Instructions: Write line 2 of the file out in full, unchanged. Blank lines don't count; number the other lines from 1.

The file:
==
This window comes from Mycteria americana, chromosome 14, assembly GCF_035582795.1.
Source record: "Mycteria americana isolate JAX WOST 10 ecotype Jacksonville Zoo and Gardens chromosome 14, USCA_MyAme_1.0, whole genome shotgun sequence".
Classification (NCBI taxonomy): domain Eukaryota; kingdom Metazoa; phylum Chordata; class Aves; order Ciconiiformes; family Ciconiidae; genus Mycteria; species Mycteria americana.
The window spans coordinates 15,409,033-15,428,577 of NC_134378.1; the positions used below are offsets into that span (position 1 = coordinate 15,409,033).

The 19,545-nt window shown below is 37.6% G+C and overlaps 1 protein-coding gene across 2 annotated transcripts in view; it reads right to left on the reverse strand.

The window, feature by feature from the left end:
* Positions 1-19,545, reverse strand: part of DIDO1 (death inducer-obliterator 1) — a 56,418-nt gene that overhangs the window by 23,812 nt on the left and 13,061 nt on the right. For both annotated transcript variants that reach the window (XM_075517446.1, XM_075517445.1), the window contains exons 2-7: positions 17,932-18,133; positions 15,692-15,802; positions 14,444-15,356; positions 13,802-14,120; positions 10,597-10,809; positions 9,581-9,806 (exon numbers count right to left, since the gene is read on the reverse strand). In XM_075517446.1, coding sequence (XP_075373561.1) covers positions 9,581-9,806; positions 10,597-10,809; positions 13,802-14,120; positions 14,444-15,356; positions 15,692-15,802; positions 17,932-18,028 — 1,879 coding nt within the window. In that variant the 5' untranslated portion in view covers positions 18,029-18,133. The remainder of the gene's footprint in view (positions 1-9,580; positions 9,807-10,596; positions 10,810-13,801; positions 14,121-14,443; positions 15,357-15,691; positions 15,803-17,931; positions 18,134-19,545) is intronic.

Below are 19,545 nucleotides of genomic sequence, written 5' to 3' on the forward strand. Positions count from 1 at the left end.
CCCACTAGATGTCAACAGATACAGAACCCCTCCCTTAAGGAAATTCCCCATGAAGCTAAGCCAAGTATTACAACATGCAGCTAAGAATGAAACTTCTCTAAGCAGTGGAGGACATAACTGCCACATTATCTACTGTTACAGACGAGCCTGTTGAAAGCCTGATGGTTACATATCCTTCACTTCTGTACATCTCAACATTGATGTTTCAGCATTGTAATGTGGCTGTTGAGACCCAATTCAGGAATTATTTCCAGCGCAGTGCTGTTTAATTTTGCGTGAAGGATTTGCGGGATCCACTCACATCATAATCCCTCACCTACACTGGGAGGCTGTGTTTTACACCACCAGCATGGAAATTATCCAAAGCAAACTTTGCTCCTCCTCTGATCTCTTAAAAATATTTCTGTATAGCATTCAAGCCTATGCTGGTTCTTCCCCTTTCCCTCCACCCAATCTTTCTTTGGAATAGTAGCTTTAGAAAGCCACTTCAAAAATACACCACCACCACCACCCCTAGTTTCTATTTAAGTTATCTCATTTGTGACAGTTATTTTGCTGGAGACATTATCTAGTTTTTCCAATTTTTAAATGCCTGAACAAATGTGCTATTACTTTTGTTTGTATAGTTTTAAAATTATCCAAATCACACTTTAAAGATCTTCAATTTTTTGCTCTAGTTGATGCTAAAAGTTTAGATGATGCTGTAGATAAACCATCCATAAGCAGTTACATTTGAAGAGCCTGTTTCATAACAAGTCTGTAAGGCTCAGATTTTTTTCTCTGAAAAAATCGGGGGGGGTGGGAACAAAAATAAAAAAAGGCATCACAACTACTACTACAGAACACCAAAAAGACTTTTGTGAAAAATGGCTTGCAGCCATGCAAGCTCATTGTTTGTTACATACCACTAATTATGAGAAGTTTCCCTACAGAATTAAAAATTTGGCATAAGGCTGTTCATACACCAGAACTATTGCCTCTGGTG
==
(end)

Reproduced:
Source record: "Mycteria americana isolate JAX WOST 10 ecotype Jacksonville Zoo and Gardens chromosome 14, USCA_MyAme_1.0, whole genome shotgun sequence".